Canceling Subscriptions of a Deceased: ‘Confrontational and Stressful’

The number of subscriptions we have has increased. In 2018 we had 11 per household, last year there were 14. It contributes to the ‘rollercoaster of things that you have to arrange’ when a loved one dies, Wendy Langenhuizen-Turksma knows. Her husband died at the age of 41. “After the funeral I thought: well, now rest. But that was not the case.”

Her husband also had a lot of subscriptions. “At one point, the underpants fell through the letterbox,” she tells EditieNL. “He also had a subscription to that.”

Another one that had to be cancelled. Very confrontational, Wendy thought. “Cancelling everything felt like I was removing my husband. You know it has to be done, but I found it very difficult,” she says. “It takes so much time that you just don’t want to and can’t be involved. I would rather have spent that time and energy on mourning.”


Peter Kramer, who lost his wife in 2013, also had to work his way through the subscriptions that had to be canceled. “It really took me months – or maybe even longer – to implement a name change at our telecom provider.”

Her mobile subscription has not even been canceled yet. “They then converted it to a cheaper subscription,” explains Peter. He thinks it’s weird. “Someone has died, but you still have to pay for her mobile subscription while that person can’t use it.”

All the hassle led to more stress than Peter had anticipated. “You are in the middle of your grieving process and your head is not set on being sent from pillar to post,” he says. In addition, the letters with his wife’s name on them were painful to receive. “It feels like they’re pulling the plaster off an open wound every time.”

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Shutdown business

To take stress away from people like Wendy and Peter, there is a company: Closure. This can be enabled to terminate all accounts, subscriptions, and contracts of a deceased person. Closure has been around for almost five years now. “It all started with a friend of mine,” says co-founder Graciëlla van Vliet. “She received a message via Facebook to congratulate her grandmother, but she had already passed away. That is very painful.”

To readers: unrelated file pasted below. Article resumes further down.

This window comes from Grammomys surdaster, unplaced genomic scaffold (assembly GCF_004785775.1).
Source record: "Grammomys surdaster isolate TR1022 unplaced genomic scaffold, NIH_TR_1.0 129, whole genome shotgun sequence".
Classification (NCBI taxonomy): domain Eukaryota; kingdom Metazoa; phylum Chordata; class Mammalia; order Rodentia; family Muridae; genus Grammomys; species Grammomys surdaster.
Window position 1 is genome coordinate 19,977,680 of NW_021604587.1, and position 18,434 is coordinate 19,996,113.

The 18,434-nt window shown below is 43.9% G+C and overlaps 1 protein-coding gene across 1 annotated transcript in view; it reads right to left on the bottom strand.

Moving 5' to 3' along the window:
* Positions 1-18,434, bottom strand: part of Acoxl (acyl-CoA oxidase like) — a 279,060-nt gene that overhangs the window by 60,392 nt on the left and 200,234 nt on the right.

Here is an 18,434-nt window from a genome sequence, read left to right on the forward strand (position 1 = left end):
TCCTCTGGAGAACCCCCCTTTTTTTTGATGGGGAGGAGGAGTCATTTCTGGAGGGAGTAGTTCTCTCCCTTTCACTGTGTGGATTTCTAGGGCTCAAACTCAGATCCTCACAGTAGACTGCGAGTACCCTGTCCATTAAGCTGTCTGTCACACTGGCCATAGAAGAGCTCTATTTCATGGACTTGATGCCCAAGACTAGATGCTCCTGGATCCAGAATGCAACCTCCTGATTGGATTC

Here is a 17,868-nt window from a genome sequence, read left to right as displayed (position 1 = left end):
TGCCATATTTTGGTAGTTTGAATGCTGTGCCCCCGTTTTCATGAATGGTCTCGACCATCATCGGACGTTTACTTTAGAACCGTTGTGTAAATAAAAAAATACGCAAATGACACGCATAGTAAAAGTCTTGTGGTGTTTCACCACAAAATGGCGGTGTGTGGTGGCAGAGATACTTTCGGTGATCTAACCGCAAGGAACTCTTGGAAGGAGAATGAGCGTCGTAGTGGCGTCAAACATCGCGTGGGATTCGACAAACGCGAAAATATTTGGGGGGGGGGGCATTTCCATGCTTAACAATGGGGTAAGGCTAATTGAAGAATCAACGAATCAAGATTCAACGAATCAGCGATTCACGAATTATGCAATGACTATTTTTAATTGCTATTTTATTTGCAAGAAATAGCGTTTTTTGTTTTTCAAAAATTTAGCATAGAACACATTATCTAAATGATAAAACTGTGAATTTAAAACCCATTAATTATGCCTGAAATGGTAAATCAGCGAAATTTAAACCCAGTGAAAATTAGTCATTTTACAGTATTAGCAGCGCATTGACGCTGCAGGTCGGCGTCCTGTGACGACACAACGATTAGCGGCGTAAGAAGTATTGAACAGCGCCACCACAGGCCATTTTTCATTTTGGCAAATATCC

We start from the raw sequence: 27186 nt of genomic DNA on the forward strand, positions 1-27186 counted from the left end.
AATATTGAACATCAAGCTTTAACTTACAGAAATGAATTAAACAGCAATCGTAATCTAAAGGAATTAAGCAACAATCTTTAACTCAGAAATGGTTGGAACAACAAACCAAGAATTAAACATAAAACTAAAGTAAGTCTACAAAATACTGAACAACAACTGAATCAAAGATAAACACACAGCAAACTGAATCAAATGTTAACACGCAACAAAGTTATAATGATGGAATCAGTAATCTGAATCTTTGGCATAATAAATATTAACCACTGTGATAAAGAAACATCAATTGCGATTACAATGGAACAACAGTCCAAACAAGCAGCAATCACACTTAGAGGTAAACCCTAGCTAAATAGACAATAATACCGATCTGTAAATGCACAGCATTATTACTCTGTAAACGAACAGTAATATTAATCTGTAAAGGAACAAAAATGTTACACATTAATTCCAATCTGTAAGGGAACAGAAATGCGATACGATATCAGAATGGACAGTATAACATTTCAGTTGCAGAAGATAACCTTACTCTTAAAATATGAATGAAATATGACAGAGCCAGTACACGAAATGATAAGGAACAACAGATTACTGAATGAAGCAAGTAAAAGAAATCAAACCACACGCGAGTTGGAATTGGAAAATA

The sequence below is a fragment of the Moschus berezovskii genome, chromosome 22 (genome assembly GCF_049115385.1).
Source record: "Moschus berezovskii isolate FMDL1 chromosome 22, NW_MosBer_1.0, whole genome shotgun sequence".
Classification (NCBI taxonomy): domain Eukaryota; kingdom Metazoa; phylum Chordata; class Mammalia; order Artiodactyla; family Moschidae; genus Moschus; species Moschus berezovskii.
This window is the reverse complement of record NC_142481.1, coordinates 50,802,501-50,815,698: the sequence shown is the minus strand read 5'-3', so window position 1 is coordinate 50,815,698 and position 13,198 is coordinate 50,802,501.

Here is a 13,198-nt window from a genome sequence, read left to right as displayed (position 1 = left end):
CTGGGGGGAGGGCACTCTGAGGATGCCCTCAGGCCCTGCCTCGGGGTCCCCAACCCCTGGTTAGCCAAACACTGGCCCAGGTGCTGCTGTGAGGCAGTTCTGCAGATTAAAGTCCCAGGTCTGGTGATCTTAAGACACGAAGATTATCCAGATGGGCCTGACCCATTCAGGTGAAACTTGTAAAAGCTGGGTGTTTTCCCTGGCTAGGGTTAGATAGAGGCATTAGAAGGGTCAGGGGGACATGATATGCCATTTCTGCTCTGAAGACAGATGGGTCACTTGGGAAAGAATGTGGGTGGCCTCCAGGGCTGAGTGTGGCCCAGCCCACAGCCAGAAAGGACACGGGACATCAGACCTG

In the beginning, Closure handled one death notification per week. Now there are a few hundred, or sometimes a thousand, a day. “If we receive a report, we immediately pass it on to the relevant organizations and subscriptions are stopped.” That doesn’t always happen right away. “Confirmation may take a little longer, but once we pass it on, at least you don’t have to pay for it anymore.”


The company does all shutdowns for free. To make this run more smoothly, there are partnerships with companies such as Unicef, OV-chipkaart and T-Mobile. But relatives are also helped with all other accounts, contracts and subscriptions.

Closure does this to save them extra grief and stress. “It takes a lot of time and energy,” says van Vliet. It is also not always easy to stop everything. “The next of kin don’t always have all the passwords. That makes it more difficult, resulting in roaming accounts.”


Peter knows better than anyone that not only subscriptions and contracts, but also accounts on social media cause obstacles. He would have liked help with it. “When I deleted my wife’s Facebook account, our conversation was gone. It was the same on WhatsApp,” he says. “I found that very painful, because our last conversations were very dear to me.” He hopes that more attention will be paid to this problem from the funeral industry.

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That attention seems to be there. We are currently looking at how relatives can be assisted with terminating subscriptions, accounts and contracts, says Marc van Esch of Zuylen Uitvaartzorging. “I can imagine that there will be an increasing demand for it, because an entire generation is growing up digitally.”

Van Esch continues: “A generation with countless subscriptions and passwords. If you as relatives do not know about this, it is useful if a company is familiar with it.”



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